Ensuring financial compliance with all relevant laws has always been a top priority for federal regulators. Accountants can assess the strength and profitability of a firm to ensure there aren't any unpleasant surprises down the road. The 2002 passage of Sarbanes-Oxley (SOX) put in place new disclosure and accountability rules as a way of protecting investors and guaranteeing regulatory compliance by making every officer of a publicly traded company sign off on its disclosures. This makes the work of an accountant even more important. Any one of those officers has a right to examine your work before signing and, if the company turns out to be out of financial compliance, to refuse to certify your work. Here are a few ideas to make abiding by regulatory compliance requirements as smooth as possible.
If you're going to be effective as an auditor, you have to earn the trust of your client. If you're employed directly by the firm, this can mean reaching out to company officers and involving them in your daily work as much as possible. While you might not need an executive vice president to help you track expenses, recruiting allies among senior managers makes it easier to approach them at audit time and ask for the documents you need. A friendly relationship like this will also make them more likely to take you into their confidence and share details about the company, such as its intention to settle a lawsuit, that can make a difference in your final report..
While ensuring financial compliance is made easier with a friendly relationship between executives and accountants, you don't want to get too close. Remember that your job is to audit the company. You are the first line of defense against irregularities that can sink a firm. Making a conscious effort to remain objective about the financial compliance of your employer will help you maintain your professional distance and do the job you've been hired for.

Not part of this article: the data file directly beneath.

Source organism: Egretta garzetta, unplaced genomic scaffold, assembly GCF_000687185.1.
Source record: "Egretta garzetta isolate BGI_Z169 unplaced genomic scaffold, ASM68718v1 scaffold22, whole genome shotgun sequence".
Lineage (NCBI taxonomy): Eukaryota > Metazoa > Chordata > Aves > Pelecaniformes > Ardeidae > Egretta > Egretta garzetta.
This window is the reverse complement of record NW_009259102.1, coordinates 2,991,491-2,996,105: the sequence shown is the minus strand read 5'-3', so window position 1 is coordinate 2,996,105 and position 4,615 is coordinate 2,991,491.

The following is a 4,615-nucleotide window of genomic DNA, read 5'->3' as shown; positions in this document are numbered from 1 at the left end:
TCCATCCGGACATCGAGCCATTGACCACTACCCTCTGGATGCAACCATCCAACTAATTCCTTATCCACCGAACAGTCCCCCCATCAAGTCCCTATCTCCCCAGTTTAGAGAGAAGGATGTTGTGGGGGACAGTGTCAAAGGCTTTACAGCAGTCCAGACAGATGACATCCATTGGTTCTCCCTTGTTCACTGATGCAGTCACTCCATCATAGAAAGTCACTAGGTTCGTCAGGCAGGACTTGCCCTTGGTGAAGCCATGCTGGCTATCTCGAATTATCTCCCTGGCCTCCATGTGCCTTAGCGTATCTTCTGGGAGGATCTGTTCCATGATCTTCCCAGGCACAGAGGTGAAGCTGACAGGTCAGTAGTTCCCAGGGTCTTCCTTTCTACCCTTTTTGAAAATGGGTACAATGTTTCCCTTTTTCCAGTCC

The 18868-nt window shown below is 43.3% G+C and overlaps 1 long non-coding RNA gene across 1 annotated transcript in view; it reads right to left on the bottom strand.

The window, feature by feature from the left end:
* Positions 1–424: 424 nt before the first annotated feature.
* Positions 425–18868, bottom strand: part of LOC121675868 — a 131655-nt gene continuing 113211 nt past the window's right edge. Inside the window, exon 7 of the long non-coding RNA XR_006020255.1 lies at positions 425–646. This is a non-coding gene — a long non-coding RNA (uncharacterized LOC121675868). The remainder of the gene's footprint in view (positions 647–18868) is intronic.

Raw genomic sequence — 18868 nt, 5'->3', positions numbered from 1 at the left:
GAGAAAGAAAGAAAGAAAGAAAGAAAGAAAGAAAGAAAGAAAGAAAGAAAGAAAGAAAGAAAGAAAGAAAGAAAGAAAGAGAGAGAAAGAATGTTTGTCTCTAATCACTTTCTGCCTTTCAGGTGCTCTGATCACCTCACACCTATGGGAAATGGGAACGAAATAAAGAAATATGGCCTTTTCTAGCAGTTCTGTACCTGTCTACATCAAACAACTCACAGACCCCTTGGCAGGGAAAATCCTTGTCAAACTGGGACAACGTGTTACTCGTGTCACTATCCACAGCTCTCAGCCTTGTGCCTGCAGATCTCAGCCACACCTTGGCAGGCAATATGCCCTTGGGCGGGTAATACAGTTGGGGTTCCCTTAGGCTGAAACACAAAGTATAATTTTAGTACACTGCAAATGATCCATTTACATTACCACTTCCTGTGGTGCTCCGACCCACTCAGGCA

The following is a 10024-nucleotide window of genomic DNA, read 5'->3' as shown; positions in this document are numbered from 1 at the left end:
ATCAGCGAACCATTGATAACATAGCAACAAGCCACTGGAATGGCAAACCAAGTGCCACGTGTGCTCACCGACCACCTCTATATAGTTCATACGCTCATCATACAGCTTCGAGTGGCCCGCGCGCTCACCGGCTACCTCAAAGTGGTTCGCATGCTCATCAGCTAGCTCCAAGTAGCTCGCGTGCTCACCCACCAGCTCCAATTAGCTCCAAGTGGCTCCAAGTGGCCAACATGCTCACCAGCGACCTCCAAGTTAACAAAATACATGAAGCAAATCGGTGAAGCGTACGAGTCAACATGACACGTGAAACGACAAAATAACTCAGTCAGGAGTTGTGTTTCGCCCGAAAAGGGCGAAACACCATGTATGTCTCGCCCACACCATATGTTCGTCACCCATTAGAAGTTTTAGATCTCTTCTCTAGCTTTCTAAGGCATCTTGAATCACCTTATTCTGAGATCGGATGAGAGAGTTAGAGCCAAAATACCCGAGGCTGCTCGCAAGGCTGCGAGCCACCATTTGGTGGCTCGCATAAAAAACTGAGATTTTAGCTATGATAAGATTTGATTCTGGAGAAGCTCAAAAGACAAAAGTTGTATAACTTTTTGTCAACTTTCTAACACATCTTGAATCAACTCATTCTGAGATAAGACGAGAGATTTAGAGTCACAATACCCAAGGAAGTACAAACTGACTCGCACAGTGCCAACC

Depending on the industry you're working with, financial compliance statements have to be filed either annually or quarterly. For a large business, this can be a huge undertaking. For firms in the financial services sector, such as banks and hedge funds, a single large audit might call for an army of accounting experts with the skills of detectives. You can make this process go smoothly by conducting monthly, or even weekly, mini-audits. By picking out a single division, auditing it thoroughly a few months before the disclosures are due, and repeating the process when you're done, you'll arrive at disclosure time with the report nearly finished and in need of nothing more than a brief update.
Financial compliance disclosures are sometimes seen as a burden the government places on large firms. While it's certainly true that demonstrating compliance is expensive and time consuming, the alternative is large, publicly traded companies operating in the dark with every bankruptcy coming as a surprise to wiped-out investors. Your role in ensuring financial compliance standards builds bridges between executives, investors, and regulators, keeping your client afloat and in the black.
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